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Ancient cultures brought together for debut
Simon Cowling Floeur Alder, Anne-Janette Phillips, Justina Truscott and Nicola Sabatino perform in Perth.

A powerful dance production entwining two tales from two ancient cultures made its world premiere in Perth last week, starring a host of talented performers, including two well-known Broome dancers.

Contemporary artists Anne-Janette Phillips and Perun Bonser played important roles in “Diaphanous: seeing through and beyond” at Perth’s State Theatre Centre.

The production was the first of its kind from the emerging Ochre Contemporary Dance Company, showcasing indigenous and non-indigenous creatives working together. Diaphanous features two stories from two ancient cultures, an Aboriginal Wongi Dreaming tale and an ancient Greek myth, coming together and explored through contemporary dance.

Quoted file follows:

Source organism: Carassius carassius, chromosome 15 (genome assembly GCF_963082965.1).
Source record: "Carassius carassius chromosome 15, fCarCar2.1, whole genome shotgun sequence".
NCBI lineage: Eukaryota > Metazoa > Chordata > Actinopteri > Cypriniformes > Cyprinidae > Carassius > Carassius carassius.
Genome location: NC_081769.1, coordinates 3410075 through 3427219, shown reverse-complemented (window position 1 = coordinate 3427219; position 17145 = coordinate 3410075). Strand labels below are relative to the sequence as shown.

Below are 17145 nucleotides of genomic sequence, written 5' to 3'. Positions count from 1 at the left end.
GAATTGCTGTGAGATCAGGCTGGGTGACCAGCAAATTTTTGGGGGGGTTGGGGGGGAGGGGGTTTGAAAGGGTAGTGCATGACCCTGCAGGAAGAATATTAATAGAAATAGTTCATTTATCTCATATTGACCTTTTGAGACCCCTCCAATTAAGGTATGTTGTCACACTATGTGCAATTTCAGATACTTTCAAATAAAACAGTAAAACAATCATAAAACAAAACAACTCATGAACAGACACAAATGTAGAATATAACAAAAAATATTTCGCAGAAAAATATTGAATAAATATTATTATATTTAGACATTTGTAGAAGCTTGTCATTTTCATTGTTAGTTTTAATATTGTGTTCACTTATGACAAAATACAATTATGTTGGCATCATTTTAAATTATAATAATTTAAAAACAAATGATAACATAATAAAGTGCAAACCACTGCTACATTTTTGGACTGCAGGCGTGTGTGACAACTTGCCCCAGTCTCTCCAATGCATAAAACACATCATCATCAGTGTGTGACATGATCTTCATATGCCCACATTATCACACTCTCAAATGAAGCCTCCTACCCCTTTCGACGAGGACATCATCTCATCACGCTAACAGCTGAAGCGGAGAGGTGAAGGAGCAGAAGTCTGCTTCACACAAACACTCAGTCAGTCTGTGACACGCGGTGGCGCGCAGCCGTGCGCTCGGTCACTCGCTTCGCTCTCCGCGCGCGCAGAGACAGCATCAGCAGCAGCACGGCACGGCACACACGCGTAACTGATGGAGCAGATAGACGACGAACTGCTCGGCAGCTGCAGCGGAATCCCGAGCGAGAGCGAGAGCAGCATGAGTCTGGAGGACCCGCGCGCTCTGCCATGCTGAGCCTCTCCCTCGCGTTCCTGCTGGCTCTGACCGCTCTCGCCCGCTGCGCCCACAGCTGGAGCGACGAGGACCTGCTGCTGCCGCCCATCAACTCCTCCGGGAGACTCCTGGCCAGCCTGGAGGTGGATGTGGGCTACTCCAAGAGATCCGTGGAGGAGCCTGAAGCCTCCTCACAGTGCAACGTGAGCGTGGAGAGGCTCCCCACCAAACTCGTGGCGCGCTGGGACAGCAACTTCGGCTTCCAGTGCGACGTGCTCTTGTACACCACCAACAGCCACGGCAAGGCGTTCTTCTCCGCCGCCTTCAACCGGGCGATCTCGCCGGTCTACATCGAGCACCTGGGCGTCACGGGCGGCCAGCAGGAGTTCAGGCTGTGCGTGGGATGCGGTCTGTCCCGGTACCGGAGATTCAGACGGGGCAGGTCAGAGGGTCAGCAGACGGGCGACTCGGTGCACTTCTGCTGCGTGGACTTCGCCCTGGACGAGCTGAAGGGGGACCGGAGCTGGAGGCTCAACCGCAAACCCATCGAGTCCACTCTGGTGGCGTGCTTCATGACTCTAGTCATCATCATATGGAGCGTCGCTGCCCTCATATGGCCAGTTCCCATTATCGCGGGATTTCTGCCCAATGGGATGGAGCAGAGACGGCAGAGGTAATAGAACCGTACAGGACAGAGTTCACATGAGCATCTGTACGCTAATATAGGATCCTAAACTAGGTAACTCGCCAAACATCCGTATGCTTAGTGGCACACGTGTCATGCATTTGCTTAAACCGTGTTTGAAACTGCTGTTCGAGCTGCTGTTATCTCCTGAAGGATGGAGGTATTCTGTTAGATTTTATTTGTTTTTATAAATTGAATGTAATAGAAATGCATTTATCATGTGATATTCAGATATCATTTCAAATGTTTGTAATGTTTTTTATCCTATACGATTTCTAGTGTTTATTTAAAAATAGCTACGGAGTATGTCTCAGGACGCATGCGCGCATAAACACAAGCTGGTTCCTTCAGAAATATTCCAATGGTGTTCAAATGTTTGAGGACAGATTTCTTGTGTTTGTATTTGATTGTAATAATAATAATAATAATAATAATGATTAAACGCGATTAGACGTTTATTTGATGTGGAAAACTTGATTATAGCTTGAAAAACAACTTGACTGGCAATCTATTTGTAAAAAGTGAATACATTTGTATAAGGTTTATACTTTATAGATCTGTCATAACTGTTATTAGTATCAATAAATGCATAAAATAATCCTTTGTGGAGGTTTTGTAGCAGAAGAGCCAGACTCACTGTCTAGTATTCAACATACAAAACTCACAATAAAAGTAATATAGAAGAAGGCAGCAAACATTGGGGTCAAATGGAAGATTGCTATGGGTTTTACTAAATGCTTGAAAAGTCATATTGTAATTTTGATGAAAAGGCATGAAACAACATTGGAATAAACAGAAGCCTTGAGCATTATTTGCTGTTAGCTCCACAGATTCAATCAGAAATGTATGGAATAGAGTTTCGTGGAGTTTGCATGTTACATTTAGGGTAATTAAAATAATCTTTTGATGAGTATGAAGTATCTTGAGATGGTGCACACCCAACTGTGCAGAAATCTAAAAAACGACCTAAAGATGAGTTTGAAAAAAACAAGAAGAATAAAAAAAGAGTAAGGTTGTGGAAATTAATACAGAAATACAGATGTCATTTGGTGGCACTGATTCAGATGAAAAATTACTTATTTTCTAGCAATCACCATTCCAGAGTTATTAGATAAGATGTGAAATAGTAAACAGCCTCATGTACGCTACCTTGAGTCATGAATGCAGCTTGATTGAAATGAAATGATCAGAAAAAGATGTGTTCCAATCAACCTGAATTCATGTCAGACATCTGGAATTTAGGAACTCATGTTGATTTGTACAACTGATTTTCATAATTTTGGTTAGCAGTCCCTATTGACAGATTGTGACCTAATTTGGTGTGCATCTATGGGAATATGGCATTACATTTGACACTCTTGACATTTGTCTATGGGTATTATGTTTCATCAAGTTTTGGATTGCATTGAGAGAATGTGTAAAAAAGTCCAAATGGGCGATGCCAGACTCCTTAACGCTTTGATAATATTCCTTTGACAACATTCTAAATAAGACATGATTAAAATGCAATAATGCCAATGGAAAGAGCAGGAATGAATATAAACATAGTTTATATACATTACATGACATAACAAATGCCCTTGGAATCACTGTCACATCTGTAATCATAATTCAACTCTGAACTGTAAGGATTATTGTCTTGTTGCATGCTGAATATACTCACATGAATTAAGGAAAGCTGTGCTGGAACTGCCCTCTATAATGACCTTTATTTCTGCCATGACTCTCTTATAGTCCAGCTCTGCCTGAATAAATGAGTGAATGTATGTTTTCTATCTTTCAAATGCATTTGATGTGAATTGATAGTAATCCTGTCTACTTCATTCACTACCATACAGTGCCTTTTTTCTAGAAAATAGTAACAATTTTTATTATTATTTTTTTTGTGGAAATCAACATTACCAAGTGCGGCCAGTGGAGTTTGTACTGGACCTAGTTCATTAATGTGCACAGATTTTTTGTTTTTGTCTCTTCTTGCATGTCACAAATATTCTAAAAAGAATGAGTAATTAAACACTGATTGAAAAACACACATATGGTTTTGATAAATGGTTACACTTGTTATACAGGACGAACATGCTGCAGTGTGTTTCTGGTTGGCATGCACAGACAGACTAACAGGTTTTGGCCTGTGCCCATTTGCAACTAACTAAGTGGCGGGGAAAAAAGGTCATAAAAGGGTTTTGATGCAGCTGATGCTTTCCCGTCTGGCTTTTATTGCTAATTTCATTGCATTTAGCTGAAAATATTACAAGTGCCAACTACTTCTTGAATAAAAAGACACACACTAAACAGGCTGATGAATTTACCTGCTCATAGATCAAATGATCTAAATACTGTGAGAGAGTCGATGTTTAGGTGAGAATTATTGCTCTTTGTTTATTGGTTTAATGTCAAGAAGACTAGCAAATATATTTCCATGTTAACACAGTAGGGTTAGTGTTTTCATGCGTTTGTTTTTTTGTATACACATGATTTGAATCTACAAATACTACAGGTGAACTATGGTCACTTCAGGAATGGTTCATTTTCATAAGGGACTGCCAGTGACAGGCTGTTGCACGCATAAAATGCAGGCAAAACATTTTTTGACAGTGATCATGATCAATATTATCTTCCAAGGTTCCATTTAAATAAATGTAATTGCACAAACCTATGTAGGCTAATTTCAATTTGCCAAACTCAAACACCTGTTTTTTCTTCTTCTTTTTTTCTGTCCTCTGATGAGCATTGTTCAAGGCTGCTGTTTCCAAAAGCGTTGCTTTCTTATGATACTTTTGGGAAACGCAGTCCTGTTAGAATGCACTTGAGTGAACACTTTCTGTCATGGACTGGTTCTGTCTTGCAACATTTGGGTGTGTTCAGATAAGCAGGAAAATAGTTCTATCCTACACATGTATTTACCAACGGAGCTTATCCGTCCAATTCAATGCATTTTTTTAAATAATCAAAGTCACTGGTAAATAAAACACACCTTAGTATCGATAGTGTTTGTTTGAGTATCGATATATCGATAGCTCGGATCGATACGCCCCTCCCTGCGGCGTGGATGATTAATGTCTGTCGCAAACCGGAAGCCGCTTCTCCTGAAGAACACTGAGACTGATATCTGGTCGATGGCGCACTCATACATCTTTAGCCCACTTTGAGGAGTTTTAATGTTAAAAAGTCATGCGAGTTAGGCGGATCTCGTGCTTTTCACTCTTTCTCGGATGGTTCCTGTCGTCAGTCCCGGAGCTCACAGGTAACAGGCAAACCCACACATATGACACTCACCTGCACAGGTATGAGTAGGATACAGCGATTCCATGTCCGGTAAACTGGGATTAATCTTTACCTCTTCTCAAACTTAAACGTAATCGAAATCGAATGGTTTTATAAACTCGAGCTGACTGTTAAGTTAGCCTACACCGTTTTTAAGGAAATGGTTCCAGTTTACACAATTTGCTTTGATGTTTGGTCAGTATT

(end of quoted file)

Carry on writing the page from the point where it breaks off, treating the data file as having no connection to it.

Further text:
The Wongi Seven Sisters story from the Western Desert was choreographed by Tammi Gissell, descended from the Muruwari nation in New South Wales, followed by the Greek Orion story created by well-known Perth choreographer and dance artist Jacob Lehrer.

Both choreographers worked together to compare and contrast themes. Broome-born artistic manager Simon Stewart lent his support for the production.

Ochre Contemporary Dance Company was officially launched in May by Culture and Arts Minister John Day.

The company took six years to come to fruition.

It aims to bring together Aboriginal and non-Aboriginal choreographers, dancers and arts professionals to bring stories to life and explore individuals’ heritage, relationship with the land and with each other.